This month’s Pediatric Annals
focuses on the recent National Institutes of Health recommendations for screening of all children for lipid disorders. Three excellent review papers are included here, all written by national authorities, covering the topics of obesity, lipid screening, and hypertension. All obviously fall within the preventive cardiology domain. Each review focuses on pediatric aspects of its respective topic. The new recommendations will have significant impact upon all providers of health care for children, and they are landmarks in the field by highly respected authorities.
Additionally, this issue includes an excellent review of the topic of elbow injuries in children and adolescents, an important topic especially within the sports medicine area.
This Month’s Stamps
The stamps chosen to accompany this column include the 1996 stamp from India illustrating the gross anatomy of the heart and celebrating 100 years of cardiac surgery. The other two stamps honor physicians who contributed immensely to our understanding of the circulatory system.
The 2011 stamp from Spain honors the 500th anniversary of the birth of Miguel Servet and schematically depicts the systemic and pulmonary circulatory systems. Servet is also known as Michael Servetus and Michel de Villeneuve. He was born in 1511 in Villaneuve de Sijena, Spain, and was a famous Spanish theologian, physician, cartographer, and humanist. He was educated in Paris and Montpellier, receiving his MD in 1539. He is considered the first European to describe the function of the pulmonary circulation.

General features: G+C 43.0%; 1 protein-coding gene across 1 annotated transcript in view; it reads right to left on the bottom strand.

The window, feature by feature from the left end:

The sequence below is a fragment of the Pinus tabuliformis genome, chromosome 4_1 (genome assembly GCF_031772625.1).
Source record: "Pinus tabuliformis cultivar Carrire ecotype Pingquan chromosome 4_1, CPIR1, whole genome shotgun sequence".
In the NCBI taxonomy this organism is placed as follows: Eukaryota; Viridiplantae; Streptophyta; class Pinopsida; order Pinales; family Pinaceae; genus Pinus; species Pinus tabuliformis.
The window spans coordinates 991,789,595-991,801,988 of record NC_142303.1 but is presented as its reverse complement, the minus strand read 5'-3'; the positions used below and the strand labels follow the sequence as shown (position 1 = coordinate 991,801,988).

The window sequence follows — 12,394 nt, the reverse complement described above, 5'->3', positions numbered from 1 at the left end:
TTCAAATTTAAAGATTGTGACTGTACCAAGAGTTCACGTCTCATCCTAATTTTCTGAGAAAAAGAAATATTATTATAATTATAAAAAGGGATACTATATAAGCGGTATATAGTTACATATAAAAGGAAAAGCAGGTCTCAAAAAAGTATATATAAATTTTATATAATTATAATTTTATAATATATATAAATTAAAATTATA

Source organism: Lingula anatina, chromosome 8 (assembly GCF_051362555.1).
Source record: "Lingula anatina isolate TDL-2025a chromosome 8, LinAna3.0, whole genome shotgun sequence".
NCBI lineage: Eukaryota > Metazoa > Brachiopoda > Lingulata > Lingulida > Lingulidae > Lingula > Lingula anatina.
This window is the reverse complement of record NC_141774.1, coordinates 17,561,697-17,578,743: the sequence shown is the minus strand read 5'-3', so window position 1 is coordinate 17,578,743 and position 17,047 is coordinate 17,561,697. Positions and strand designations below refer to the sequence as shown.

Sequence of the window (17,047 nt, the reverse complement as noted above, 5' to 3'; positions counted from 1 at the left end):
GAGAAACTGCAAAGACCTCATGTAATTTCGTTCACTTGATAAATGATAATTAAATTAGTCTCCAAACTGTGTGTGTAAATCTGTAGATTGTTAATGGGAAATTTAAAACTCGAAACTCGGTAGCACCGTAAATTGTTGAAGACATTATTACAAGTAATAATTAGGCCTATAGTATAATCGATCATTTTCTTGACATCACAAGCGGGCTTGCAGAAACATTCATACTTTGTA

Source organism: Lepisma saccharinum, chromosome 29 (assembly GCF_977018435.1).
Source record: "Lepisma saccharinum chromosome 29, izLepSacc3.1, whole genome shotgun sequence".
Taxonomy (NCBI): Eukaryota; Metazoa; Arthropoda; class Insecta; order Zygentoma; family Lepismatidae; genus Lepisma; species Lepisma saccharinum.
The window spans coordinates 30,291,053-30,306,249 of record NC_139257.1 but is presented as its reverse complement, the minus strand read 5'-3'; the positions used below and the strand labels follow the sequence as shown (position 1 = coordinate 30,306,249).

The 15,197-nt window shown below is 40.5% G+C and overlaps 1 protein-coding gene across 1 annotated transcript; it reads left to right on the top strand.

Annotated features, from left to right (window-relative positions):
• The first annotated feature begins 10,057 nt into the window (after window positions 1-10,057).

In the 13th Century, an Arab physician, Ibn al-Nafis, had correctly described the pulmonary circulation, but it appears that Servetus independently made his discovery that in the lungs the blood meets air, changes from dark red to bright red, returns to the left ventricle and then to the body. Servetus buried his discovery within a theologic treatise he wrote in 1553, but he unwisely sent a copy to John Calvin, leader of the Protestant Reformation, located in Geneva.
2011 Spanish stamp honoring the 500th anniversary of the birth of Miguel Servet, first European to describe the function of the pulmonary circulation.All images courtesy of Stanford T. Shulman, MD. Reprinted with permission.
Calvin denounced Servetus as a heretic and arranged for him (and his books) to be burned at the stake in 1553. Servetus is widely honored in Spain, as evidenced by this stamp and by the many streets, squares, parks, and at least one hospital named for him.
The brown 1987 stamp from Hungary (Magyar) honors William Harvey (1578–1657), born in Folkestone, Kent, England and educated in Cambridge and Padua. In 1609, he was the physician at St. Bartholomew’s Hospital in London (which was founded in 1123 and is still functioning!). After studying more than 80 animal species, Harvey published De Motu Cordis et Sanguinis in Animalbus (Movement of the Heart and Blood in Animals) in 1628; it described the systemic and pulmonary circulations in detail. Harvey also described the fetal circulation including the foramen ovale and the ductus arteriosus.
(Left) 1996 stamp from India illustrating the gross anatomy of the heart and celebrating 100 years of cardiac surgery. (Right) 1987 stamp from Hungary (Magyar) honoring William Harvey (1578–1657), who in 1628 described the systemic and pulmonary circulations in detail.